At the White House Correspondents Association Dinner over the weekend, Obama killed (again) with his standup routine -- particularly with the help of Keegan-Michael Key as Luther, the president's anger translator, a reliably funny bit from "Key and Peele." What made the routine work was Obama's timing and his rising anger as he discussed climate change deniers, eventually getting too mad even for Luther. Very clever concept by his writers, perfectly executed.
Cecily Strong of "Saturday Night Live" had the unenviable closing spot after Obama. Unfortunately, she couldn't deliver with her litany of Seth Meyers-like material a la "Weekend Update." Every joke followed the same vocal pattern -- the setup in her regular voice, then the punchline in a slightly higher voice, as if to say, "this is the funny part, people!" But just like when she did "Update," the humor was seriously lacking. Proof again that being a good sketch comedian does not make you a good stand-up comic. I wish the WHCA had the ball to book Will Durst, who has long been one of the best political comedians in the USA. He would set a new standard by which all other performers at that dinner are measured.
My wife and I have watched every episode of "The Amazing Race" and are still baffled every time a couple on the show can't drive a stick shift in a foreign country. You'd think that before going on the show, teams would have watched all the previous seasons and seen that this is an obstacle the producers always put on the show -- giving everyone manual transmission vehicles to get from one destination to another. Knowing that, and having sufficient warning before the race begins, at least one person on each team should have practiced driving a stick before heading for the starting line. Even though I drove a manual in the 70s and 80s, I know I'd still need a refresher course before I went on a race for a million dollars.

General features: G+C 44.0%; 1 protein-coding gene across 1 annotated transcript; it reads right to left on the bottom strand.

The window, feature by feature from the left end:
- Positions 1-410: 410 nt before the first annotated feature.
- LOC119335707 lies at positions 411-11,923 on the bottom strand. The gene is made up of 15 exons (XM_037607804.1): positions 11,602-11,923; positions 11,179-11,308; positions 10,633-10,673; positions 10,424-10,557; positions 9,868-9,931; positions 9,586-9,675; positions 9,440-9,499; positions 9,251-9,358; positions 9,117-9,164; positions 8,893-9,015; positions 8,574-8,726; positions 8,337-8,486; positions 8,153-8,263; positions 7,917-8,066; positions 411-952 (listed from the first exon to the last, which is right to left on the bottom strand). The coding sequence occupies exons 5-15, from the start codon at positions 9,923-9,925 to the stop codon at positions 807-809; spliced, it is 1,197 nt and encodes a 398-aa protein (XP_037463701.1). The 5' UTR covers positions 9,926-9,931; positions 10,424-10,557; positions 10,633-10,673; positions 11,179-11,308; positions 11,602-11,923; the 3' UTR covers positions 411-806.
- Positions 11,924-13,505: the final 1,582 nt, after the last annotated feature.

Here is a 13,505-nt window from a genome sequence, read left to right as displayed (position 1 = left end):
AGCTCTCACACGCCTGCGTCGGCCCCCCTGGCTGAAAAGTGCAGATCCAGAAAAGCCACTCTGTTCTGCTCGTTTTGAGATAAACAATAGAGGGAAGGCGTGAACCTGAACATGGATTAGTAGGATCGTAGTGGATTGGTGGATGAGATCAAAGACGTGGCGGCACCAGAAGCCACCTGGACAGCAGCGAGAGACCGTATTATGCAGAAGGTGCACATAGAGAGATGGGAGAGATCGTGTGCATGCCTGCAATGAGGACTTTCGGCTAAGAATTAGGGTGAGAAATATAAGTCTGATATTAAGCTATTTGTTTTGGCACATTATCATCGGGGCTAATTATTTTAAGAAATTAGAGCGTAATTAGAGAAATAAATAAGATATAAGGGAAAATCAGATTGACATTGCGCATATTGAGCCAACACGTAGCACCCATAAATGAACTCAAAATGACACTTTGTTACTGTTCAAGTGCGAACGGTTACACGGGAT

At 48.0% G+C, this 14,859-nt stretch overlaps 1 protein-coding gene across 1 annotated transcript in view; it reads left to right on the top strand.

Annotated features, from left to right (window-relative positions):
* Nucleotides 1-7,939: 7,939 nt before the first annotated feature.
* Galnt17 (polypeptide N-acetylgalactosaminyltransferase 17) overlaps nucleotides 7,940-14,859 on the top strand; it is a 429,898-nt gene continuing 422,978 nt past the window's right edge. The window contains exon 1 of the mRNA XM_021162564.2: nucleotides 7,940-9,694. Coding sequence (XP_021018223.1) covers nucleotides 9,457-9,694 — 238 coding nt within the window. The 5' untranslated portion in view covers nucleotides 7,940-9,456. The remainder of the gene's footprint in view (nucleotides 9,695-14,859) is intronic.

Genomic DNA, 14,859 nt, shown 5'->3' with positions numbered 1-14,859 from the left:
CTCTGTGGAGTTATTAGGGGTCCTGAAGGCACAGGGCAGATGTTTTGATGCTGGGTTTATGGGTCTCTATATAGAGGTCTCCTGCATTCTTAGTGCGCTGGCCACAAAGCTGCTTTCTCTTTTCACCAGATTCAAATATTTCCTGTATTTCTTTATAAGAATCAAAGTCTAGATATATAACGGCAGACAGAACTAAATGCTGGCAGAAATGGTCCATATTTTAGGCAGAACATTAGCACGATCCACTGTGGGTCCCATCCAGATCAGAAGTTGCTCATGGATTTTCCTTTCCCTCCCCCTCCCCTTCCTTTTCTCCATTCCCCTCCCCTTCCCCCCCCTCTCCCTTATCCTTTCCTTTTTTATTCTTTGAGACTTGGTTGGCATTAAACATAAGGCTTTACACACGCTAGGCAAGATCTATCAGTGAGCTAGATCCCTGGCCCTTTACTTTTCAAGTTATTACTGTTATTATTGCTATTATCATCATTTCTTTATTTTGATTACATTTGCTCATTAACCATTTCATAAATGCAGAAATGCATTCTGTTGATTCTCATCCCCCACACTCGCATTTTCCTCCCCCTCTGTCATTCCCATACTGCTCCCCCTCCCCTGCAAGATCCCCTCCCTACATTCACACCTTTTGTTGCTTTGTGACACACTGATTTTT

The same is true of contestants on "Survivor" who don't know how to swim. For years, each season of the show has placed the tribes on beaches and included multiple water-related challenges. If you can't swim, you're automatically handicapping yourself, so why not learn before going?
Speaking of "Survivor," the biggest problem with this season is that there isn't one likable contestant. In fact, some of them are do downright rude and obnoxious to each other that it seems they've forgotten the importance of the social game in an attempt to win. After all, the people you've voted off are the ones who will decide who gets the million, so berating them about having no friends or picking at their emotional scabs (as Will did last week with Shirin) or essentially challenging another player to a fight (Rodney vs. Mike) seems more than a little counter-productive. Ever since Russel Hantz, Jeff Probst and his producing colleagues have picked increasing numbers of loudmouth bullies and irritating people for the show in the belief they make for better television -- if you're a quiet thinker on "Survivor," you don't get much airtime -- but there's got to be a limit on how much psychological abuse one player can heap on another.